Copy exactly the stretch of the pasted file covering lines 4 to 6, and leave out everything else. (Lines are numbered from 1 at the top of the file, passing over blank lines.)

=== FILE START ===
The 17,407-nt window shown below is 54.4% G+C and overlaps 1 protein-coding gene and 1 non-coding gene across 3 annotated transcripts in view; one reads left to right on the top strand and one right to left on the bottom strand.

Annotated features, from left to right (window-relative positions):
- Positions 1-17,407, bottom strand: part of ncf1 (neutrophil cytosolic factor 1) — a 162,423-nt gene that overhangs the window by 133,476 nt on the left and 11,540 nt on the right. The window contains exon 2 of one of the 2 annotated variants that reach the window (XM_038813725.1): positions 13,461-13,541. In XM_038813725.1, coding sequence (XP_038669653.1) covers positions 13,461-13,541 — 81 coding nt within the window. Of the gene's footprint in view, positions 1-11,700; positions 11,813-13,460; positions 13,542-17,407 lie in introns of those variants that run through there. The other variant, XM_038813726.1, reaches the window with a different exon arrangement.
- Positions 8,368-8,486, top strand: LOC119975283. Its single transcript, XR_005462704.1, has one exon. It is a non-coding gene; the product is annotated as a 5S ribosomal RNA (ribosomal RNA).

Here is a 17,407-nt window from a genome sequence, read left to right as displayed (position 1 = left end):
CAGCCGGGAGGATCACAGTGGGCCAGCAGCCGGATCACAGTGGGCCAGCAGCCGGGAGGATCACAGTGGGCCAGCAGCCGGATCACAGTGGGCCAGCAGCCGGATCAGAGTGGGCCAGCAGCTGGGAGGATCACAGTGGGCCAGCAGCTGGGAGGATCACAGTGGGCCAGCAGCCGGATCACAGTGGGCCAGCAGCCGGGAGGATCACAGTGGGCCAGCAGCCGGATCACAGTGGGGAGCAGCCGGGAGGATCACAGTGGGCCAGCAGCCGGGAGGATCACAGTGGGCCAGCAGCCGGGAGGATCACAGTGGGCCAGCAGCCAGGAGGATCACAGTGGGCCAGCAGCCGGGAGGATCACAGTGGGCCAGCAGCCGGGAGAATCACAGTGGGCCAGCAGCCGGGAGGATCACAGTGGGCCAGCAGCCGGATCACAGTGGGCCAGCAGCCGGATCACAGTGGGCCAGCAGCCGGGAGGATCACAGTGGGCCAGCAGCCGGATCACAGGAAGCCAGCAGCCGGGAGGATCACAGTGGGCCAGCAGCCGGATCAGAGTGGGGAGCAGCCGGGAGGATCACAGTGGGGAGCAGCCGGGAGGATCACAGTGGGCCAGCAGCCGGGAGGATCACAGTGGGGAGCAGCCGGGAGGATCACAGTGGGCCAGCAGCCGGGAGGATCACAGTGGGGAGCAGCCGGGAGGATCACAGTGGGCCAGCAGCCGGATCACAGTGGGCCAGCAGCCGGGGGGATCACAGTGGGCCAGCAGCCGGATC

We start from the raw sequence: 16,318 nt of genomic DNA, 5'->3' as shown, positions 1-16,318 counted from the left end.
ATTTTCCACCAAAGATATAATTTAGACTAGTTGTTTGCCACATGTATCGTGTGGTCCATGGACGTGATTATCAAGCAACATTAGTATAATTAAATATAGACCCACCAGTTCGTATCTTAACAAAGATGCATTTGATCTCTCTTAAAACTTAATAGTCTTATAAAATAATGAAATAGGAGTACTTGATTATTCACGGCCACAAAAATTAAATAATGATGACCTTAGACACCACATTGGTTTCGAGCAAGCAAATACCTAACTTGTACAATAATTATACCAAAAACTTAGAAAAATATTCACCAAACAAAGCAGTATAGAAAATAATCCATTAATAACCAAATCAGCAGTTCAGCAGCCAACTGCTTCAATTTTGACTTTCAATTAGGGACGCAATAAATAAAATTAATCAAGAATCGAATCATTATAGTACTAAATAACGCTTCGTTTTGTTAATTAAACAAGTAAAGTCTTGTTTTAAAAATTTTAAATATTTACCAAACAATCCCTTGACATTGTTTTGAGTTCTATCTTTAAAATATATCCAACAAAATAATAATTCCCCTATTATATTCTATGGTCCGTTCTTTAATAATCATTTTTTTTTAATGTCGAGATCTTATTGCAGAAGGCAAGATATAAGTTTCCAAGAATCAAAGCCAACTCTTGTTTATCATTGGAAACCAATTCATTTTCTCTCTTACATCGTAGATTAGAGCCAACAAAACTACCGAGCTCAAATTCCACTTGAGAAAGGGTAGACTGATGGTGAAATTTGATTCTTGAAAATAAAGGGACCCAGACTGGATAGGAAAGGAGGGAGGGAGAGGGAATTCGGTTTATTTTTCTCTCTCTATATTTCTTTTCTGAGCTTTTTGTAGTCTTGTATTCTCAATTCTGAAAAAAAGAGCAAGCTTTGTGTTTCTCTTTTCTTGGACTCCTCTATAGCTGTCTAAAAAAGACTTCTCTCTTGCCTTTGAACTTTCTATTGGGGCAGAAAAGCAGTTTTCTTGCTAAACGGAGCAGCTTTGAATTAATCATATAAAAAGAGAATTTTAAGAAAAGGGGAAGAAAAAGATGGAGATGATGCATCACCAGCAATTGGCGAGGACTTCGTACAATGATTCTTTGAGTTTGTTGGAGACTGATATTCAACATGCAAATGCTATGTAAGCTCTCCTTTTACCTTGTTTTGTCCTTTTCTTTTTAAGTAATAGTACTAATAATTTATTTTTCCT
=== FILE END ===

- Positions 8,368-8,486, top strand: LOC119975283. Its single transcript, XR_005462704.1, has one exon. It is a non-coding gene; the product is annotated as a 5S ribosomal RNA (ribosomal RNA).

Here is a 17,407-nt window from a genome sequence, read left to right as displayed (position 1 = left end):
CAGCCGGGAGGATCACAGTGGGCCAGCAGCCGGATCACAGTGGGCCAGCAGCCGGGAGGATCACAGTGGGCCAGCAGCCGGATCACAGTGGGCCAGCAGCCGGATCAGAGTGGGCCAGCAGCTGGGAGGATCACAGTGGGCCAGCAGCTGGGAGGATCACAGTGGGCCAGCAGCCGGATCACAGTGGGCCAGCAGCCGGGAGGATCACAGTGGGCCAGCAGCCGGATCACAGTGGGGAGCAGCCGGGAGGATCACAGTGGGCCAGCAGCCGGGAGGATCACAGTGGGCCAGCAGCCGGGAGGATCACAGTGGGCCAGCAGCCAGGAGGATCACAGTGGGCCAGCAGCCGGGAGGATCACAGTGGGCCAGCAGCCGGGAGAATCACAGTGGGCCAGCAGCCGGGAGGATCACAGTGGGCCAGCAGCCGGATCACAGTGGGCCAGCAGCCGGATCACAGTGGGCCAGCAGCCGGGAGGATCACAGTGGGCCAGCAGCCGGATCACAGGAAGCCAGCAGCCGGGAGGATCACAGTGGGCCAGCAGCCGGATCAGAGTGGGGAGCAGCCGGGAGGATCACAGTGGGGAGCAGCCGGGAGGATCACAGTGGGCCAGCAGCCGGGAGGATCACAGTGGGGAGCAGCCGGGAGGATCACAGTGGGCCAGCAGCCGGGAGGATCACAGTGGGGAGCAGCCGGGAGGATCACAGTGGGCCAGCAGCCGGATCACAGTGGGCCAGCAGCCGGGGGGATCACAGTGGGCCAGCAGCCGGATC